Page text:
This week, President Bush sets out on his second state visit to Africa. The six-day trip will take him to Benin, Ghana, Liberia, Rwanda and Tanzania. Yet it is far from clear what the people of Africa stand to gain from the visit. A lame duck president with a hostile Congress at home, Bush has little to offer the continent but platitudes.
President Bush has used his presidency to make a succession of grand statements on human rights and democracy, which he has then followed by returning to his own reactionary agenda. The man who campaigned as a “compassionate conservative” has in fact governed with a callous disregard for human life. There was nothing compassionate about his invasion and subsequent abandonment of Afghanistan. And nothing compassionate about launching a second war in Iraq designed to make multinational corporations rich and test out neoliberal ideas of pre-emptive war and “exporting” democracy.
And so on the eve of his Africa trip, it’s worth exploring exactly what policies he intends to implement when he makes rosy promises to the African continent.
Since his January 2008 State of the Union address to Congress, much of the focus of his visit has been on the promises Bush made regarding HIV/AIDS prevention and treatment in Africa. The President’s Emergency Plan for AIDS Relief (PEPFAR) promises $30 billion over five years for the prevention and treatment of HIV/AIDS. But fully one third of that money is required to go to “abstinence-only” education–programmes popular with Bush’s base back home but proven ineffectual time and again. The bill also makes outreach work with sex workers, a key constituency in the fight against AIDS, nearly impossible.
PEPFAR is dressed up to sound like a compassionate plan to help the millions of Africans affected by AIDS, but in fact it sacrifices the suffering of millions to right wing talking points. Helping those in need is never as important as throwing a bone to Bush’s base: extreme rightwingers and big business.
When it comes to alleviating the crushing poverty faced by so many Africans, President Bush is guided by the same twisted priorities. According to a White House statement, Bush is seeking to spur development by discussing how the United States can support “free trade, open investment regimes and economic opportunity” in Africa. Poverty reduction is a noble aim, but these prescriptions will not achieve it. Instead they will make rich corporations richer while stagnating–if not destroying–local economies.
The Bush administration preaches the gospel of free trade as a cure-all. But free trade, especially as practised by the US, falls short on a number of key levels. While refusing to allow developing countries to protect their own fledgling economies, the US has not recognised the hypocrisy in its own agricultural subsidies. Each year, billions of dollars in “aid” goes to large-scale farmers across the country, and the harmful effects are felt around the world. The US subsidies, and subsequent overproduction of key crops, artificially drive down global prices and have been found illegal by the WTO. One recent study found that if US cotton subsidies were removed, the price of cotton could rise by as much as 14%. The extra income in the pocket of a West African farmers–20 million of whom rely on cotton for income–could feed millions of children each year.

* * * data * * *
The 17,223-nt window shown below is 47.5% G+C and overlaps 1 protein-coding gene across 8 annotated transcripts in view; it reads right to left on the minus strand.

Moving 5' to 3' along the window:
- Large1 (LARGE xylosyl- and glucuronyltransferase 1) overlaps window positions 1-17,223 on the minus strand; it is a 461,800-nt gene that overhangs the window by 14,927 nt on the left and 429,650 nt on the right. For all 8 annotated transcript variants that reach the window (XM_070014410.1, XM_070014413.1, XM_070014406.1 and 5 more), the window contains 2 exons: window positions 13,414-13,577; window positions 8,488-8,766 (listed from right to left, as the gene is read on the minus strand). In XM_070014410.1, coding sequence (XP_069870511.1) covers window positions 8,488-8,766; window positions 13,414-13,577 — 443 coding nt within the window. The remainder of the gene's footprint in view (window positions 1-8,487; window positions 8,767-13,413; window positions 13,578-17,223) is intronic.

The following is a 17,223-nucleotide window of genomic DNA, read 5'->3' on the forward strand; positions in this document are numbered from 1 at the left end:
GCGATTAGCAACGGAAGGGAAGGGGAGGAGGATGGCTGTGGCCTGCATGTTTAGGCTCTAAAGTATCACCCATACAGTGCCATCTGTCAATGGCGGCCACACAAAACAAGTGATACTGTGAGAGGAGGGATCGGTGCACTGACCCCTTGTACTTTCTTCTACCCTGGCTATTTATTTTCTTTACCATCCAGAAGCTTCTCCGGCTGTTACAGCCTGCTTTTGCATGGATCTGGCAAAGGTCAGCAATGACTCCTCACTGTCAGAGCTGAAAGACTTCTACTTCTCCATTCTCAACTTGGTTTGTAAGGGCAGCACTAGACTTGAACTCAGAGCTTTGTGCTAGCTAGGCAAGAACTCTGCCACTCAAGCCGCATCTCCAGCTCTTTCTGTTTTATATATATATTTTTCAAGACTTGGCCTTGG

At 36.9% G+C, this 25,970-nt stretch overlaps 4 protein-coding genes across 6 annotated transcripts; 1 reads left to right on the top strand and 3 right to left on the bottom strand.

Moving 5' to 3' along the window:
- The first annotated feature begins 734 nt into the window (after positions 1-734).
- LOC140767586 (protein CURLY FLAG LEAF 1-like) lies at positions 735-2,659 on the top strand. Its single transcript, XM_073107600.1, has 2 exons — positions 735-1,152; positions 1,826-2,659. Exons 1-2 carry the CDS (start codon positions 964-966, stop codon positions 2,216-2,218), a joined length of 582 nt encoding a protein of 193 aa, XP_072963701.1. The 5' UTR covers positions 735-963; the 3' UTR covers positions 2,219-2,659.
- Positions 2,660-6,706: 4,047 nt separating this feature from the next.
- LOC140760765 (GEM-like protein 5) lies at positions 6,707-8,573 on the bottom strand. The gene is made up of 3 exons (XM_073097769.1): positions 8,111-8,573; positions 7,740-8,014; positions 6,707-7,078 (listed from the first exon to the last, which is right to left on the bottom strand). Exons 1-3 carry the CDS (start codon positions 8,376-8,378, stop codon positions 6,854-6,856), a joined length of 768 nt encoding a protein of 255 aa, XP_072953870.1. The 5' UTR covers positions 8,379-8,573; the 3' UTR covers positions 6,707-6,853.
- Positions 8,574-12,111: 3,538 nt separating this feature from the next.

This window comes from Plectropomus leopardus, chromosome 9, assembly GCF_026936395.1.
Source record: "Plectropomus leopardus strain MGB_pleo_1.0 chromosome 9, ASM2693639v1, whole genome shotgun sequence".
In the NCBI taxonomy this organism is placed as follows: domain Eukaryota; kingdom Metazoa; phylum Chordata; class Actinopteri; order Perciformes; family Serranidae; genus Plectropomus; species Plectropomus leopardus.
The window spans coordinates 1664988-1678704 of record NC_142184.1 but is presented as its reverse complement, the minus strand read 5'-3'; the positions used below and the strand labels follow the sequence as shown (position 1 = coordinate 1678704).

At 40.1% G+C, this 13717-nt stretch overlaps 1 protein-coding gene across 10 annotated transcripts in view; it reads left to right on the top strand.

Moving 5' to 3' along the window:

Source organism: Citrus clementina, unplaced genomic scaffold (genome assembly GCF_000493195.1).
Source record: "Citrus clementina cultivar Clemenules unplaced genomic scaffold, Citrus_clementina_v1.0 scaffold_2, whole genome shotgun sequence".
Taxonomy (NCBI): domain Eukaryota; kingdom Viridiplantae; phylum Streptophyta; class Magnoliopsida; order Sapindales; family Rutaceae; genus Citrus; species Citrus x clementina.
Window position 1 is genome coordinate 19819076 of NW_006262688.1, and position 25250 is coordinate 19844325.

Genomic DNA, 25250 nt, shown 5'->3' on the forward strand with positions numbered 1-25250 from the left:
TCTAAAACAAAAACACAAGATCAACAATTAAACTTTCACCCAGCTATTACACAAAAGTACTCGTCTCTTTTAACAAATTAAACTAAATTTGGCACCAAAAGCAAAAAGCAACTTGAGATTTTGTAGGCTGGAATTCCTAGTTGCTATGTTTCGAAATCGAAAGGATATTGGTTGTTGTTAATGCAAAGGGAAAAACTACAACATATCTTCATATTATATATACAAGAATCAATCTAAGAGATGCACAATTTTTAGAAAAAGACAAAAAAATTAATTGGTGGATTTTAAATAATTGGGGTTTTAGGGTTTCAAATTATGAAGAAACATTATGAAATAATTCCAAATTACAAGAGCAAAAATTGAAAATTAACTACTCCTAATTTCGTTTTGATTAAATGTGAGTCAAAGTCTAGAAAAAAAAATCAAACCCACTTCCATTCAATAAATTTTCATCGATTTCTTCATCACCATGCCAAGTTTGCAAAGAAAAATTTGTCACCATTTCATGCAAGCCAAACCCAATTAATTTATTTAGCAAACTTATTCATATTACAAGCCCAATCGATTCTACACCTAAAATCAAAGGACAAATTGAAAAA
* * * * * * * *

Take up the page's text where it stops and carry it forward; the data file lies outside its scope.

On the other side of the equation is the African Growth and Opportunity Act (AGOA), a Clinton-era measure that has undergone several mutations under Bush. AGOA largely removed tariffs and quotas on a number of goods imported to the US from 39 African countries. In exchange for this, African governments were forced to accept American foreign investment and harmful financial liberalisation.
Since the measure went into effect, imports from Africa to the US have more than quadrupled. But real benefits have been illusive. While jobs have increased, decent work is still hard to find. Labourers working well over 12 hours a day still fall short of taking home a living wage. The executive director of the International Labour Rights Forum, Bama Athreya, said: “Our goal shouldn’t simply be to provide any job through our trade policy, but to provide really decent jobs that come with dignity, respect, and the possibility that these workers can prosper in the future and expect a better life for their children.”
Workers haven’t seen benefits in the short term, and long-term development is also unlikely to materialise. The textile industries in many of Africa’s least developed countries are entirely dependent on foreign capital. Asian companies have set up factories on the continent, and domestic growth in the industry has been nil. And as Chinese exports flood global markets, African textiles have decreased for two years running, making a future upturn increasingly unlikely.
But he’s not all bad. In his most recent State of the Union address, President Bush did at least ask Congress to approve a measure that would allow 25% of the US food aid budget to go towards buying food grown locally in developing countries, rather than only benefiting US exporters as it has until now. Such a measure would increase emergency response times, benefit local farmers and prevent economic disasters when markets are flooded with cheap American produce. Bush has announced this plan four years running now. This year, as before, Congress is expected to stop it in its tracks.